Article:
Blog by Megan from Too Tasty to Throw
Did you know the average family wastes 40kg of plastic per year? It has been great recently that there has been a ban on plastic bags announced for NSW, but that is only part of the issue. This ban doesn’t extend store wide and there is still a lot of plastic for us to focus on. Why do we need to buy our onions pre chopped and in plastic wrap, our butternut squash quartered or cubed and again in plastic wrap, or even loose fruit and vegetables to be hand picked by ourselves and placed in plastic bags?
This week, we are celebrating the end of a successful ‘Plastic Free July’ for many, as well as our finding the group ‘one million women’, whose mission it is to get one million women together to fight climate change, by encouraging you to not be scared of buying your fruit and veg pre-cut or loose, without plastic. One million women have come up with the below list to help you buy and store your fruit and vegetables without the need for plastic wrap. Check out the list below to find your favourite fruit and vegetables, with ideas of how to store without the need for plastic.
Also, given it isn’t a blog without a recipe, check out my recipe below to make your own beeswax wraps to use instead of cling film. They are perfect to reuse for up to a year and a great way of cutting down on your plastic waste. Enjoy!
Beeswax Wraps Recipe
- Thin cloth or muslin cut in required dimensions for your wraps
- Baking Tray
- Paint brush
- Preheat the oven to 200 degrees.
- If you have a bar of beeswax, grate it. You will need approximately 2 tablespoons of grated wax per 12″ square of fabric. If you have wax pellets, you can skip this step.
- Put the cloth on the baking sheet and top with the wax.
- Put in oven to melt the wax (takes approximately 5 minutes.
- Spread the wax over the cloth with the paintbrush and hang the cloth to dry.
The wrap is now ready to use. Clean it in cold water as hot water will melt the wax. You can use for up to a year and then simply re-melt the wax to make another one. A great environmentally friendly alternative for wrapping your fruit and veg, sandwiches, cheese etc.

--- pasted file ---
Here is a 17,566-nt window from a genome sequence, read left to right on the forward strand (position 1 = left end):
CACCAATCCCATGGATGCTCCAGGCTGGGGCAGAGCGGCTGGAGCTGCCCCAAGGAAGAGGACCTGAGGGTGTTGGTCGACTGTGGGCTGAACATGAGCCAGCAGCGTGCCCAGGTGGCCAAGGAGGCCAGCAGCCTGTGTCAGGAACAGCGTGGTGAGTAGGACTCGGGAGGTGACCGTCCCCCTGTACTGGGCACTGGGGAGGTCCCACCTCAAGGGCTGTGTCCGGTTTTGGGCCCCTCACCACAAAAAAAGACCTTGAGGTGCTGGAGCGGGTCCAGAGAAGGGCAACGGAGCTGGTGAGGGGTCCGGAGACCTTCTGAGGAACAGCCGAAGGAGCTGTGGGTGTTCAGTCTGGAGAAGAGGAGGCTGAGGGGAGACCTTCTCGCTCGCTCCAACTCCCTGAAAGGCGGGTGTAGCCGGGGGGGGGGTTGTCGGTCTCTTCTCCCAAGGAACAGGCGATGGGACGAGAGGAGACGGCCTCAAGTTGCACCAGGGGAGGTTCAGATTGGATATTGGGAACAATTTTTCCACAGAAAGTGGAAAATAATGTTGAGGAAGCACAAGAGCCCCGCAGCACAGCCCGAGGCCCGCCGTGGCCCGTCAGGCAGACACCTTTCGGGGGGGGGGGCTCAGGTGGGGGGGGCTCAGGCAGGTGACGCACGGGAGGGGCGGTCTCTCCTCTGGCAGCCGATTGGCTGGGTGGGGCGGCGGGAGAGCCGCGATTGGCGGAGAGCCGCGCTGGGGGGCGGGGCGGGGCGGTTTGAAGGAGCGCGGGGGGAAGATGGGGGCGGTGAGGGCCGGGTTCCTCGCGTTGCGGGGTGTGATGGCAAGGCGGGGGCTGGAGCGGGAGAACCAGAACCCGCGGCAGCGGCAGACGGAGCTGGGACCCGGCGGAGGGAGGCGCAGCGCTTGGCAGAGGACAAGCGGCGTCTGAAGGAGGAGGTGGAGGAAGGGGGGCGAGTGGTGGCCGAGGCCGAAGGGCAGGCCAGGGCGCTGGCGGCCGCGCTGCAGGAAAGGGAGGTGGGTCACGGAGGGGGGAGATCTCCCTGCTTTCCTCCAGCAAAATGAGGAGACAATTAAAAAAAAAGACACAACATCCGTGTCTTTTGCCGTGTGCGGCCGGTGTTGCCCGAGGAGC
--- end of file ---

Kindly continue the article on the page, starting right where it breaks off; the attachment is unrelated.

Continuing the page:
Fruit and veg storage tips without plastic
Artichokes ‐ place in an airtight container sealed, with light moisture.
Asparagus ‐ place them loosely in a glass or bowl upright with water at room temperature. (Will keep for a week outside the fridge).
Avocados ‐ place in a paper bag at room temp. To speed up their ripening‐ place an apple in the bag with them.
Basil ‐ is difficult to store well. Basil does not like the cold, or to be wet for that matter. Try an airtight container/jar loosely packed with a small damp piece of paper inside‐left out on a cool counter.
Beetroot ‐ Cut the tops off to keep beetroot firm, (be sure to keep the greens!) by leaving any top on root vegetables draws moisture from the root, making them loose flavor and firmness. Beets should be washed and kept in and open container with a wet towel on top.
Beet greens ‐ place in an airtight container with a little moisture.
Broccoli ‐ place in an open container in the fridge or wrap in a damp towel before placing in the fridge.
Brussels Sprouts‐ If bought on the stalk leave them on that stalk. Put the stalk in the fridge or leave it on a cold place. If they’re bought loose store them in an open container with a damp towel on top.
Cabbage ‐ left out on a cool counter is fine up to a week, in the crisper otherwise. Peel off outer leaves if they start to wilt. Cabbage might begin to loose its moisture after a week , so, best used as soon as possible.
Carrots ‐ cut the tops off to keep them fresh longer. Place them in closed container with plenty of moisture, either wrapped in a damp towel or dunk them in cold water every couple of days if they’re stored that long.
Cauliflower ‐ will last a while in a closed container in the fridge, but they say cauliflower has the best flavor the day it’s bought.
Celery ‐ does best when simply places in a cup or bowl of shallow water on the counter.
Corn ‐ leave unhusked in an open container if you must, but corn really is best eaten sooner then later for maximum flavor.
Cucumber ‐ wrapped in a moist towel in the fridge. If you’re planning on eating them within a day or two after buying them they should be fine left out in a cool room.